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things like programs so that the russians know they are there, know we interfered and it is a signal we only went this far this time but we could do the same kind of things you are doing to us. other measures like stepping up sanctions. the trump administration did renew or tighten sanctions this past week over crimea and ukraine. and in the course of them being applied, loopholes had appears, ways russia was getting around them. so the act was passed to tighten that up. they could go further with sanctions. it is just do they have the political will or is trump still holding out the hope that he could be the guy to turn russia into an ally. >> all right. kim, thank you. now reading the report from the washington post, hearing that an obama official said that the administration choked in responding to the russians, if you were part of the clinton campaign, what are you thinking?
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let's ask. former manager of the clinton campaign is here with us tonight. robbie, let's cut to the chase. did president obama fail hillary clinton? >> well, i think a lot of things didn't work right in this last election as it relates to russia. the entire system didn't work. i don't think law enforcement was doing enough. there was a lot of intelligence around that something was wrong. i don't think that intelligence got out to enough people to do something about it, particularly the campaigns. i think everyone agrees the administration should have been more aggressive. and a lot of people have said this. this was really complicated. this was really hard. and i don't think there were any clear choices. but i also don't think it is productive right now to point fingers and say the obama administration didn't get this right. i don't think the media got this right at first. >> did the obama administration get it right? >> i think in retrospect everyone would agree they should have done more. but i don't think it is productive today to point fingers and say they are all to blame for this. we need to be looking forward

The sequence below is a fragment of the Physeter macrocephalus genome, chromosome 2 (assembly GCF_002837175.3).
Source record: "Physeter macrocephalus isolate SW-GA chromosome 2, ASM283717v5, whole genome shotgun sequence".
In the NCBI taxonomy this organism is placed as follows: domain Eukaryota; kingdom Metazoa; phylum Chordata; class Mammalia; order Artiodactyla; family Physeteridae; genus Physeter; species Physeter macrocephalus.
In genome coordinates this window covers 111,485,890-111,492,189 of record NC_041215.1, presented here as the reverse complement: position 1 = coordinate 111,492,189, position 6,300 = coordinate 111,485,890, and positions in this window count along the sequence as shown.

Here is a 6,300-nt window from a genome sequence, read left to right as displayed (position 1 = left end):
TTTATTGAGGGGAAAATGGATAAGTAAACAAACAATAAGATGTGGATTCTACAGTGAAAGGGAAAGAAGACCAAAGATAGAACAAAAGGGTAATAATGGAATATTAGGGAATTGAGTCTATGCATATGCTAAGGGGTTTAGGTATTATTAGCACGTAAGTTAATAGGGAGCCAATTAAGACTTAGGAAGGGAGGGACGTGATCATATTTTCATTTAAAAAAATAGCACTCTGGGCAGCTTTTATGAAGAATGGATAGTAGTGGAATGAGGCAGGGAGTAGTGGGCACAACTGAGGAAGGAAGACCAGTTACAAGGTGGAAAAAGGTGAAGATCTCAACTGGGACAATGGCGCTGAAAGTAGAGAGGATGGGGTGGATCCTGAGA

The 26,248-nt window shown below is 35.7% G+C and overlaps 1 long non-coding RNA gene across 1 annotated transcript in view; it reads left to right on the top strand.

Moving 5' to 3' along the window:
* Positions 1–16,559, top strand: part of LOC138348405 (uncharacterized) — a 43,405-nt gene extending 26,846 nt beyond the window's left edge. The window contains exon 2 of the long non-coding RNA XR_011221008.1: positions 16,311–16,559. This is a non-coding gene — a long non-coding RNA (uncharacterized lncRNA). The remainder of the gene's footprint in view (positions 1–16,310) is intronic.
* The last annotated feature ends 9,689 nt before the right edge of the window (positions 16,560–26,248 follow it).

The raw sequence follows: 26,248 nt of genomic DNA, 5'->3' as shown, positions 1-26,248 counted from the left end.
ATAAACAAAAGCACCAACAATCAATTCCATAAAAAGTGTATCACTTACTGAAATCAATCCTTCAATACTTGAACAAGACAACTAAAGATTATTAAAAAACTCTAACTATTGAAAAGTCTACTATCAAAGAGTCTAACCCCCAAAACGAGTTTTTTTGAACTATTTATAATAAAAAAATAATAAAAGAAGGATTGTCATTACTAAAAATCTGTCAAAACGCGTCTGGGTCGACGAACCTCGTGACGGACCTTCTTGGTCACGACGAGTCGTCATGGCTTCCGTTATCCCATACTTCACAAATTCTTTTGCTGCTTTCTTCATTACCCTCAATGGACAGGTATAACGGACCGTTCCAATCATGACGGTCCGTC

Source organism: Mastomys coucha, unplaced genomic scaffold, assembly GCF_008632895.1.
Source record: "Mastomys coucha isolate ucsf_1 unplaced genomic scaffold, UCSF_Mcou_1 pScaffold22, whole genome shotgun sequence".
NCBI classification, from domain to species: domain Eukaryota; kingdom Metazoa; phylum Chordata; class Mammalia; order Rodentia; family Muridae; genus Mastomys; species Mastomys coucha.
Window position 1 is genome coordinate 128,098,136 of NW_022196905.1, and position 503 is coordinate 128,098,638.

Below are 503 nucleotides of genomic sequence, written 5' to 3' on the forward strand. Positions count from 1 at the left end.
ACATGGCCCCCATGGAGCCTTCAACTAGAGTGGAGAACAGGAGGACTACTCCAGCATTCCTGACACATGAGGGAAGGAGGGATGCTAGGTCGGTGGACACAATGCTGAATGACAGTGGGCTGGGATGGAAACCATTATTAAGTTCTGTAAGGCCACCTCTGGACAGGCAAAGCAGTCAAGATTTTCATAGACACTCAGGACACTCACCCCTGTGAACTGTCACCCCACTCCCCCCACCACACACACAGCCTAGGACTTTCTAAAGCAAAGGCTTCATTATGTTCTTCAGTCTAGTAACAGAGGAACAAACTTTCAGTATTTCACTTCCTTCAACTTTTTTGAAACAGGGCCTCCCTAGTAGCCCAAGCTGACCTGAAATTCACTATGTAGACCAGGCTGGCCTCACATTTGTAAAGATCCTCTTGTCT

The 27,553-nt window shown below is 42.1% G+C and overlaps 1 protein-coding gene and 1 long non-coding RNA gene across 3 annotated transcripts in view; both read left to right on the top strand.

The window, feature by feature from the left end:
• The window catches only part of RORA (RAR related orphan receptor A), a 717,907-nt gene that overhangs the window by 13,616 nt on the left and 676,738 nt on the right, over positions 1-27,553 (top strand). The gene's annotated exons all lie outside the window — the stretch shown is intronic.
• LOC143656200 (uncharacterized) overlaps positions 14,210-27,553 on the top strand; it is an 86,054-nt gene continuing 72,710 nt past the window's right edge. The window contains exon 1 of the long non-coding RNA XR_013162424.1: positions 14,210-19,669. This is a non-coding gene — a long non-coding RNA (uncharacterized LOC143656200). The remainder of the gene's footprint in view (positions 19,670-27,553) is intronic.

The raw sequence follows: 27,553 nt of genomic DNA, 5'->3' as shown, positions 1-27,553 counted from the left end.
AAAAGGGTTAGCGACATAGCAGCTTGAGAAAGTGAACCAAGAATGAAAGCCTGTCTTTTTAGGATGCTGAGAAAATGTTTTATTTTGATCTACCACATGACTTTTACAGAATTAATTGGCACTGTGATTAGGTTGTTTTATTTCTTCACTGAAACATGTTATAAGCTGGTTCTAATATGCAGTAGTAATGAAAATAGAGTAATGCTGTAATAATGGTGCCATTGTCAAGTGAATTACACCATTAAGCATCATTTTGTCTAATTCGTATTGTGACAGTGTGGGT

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now and saying based on where we are, what do we need to do to push back on russia. but russia had to prove a concept here, stealing e-mails and putting them out into the media. other countries can do the same thing now. i don't think we're talking enough about what are we doing to secure these campaigns. >> you are saying it is not just russia that could be the threat here. could be other countries. >> it could be iran or north korea or any of our adversaries. we just learned this information leaked out from the nsa that our election administrators were being phised the same way the campaigns were. >> now, one of the things that the washington post reports is some of the thinking behind the obama administration's inaction is because it could easily be perceived as interfering in the election by taking some kind of
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action, by making this information public. the president was out there on the campaign rooting for hillary clinton and saying don't vote for trump. >> yeah. which is why it's absurd to say somehow obama hurt hillary deliberately. >> but was there a lack of transparency and did politics end up dictating the decisions that the obama administration took here? >> i think it may have influenced them. i think the president might have been worried if i step in and push back on russia, it is going to be perceived as a means of helping hillary. i think a lot of people thought hillary was going to win this election. i think james comey would not have handled his investigation of hillary if he thought she would have lost. he was worried when she won that he would have been blamed for her not losing essentially. so i think that happened a lot. that's a really important lesson. but i don't see value in
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pointing fingers to say this person is to blame. but i do think it is important and i know mr. mueller is going through a process to investigate this situation to begin with. we need to let all of that play out. >> as far as the time line goes, the obama administration learns in august that not only was russia interfering in the election or trying to through its strategies it was deploying, but that it was ordered by president putin to do so and it was to hurt hillary clinton and to help now president trump. he ultimately won. he was the victor. would the election have happened different, the outcome of the election if this information had been made public before the election? >> look, it could have. and what is a shame right now is there are a number of things in this election, actually, i'd argue where we're saying was this a cause. was this a tipping factor in a close election? it could have been. and that's why, again, we need to go back and make sure these same things never happen again. you made a very important point.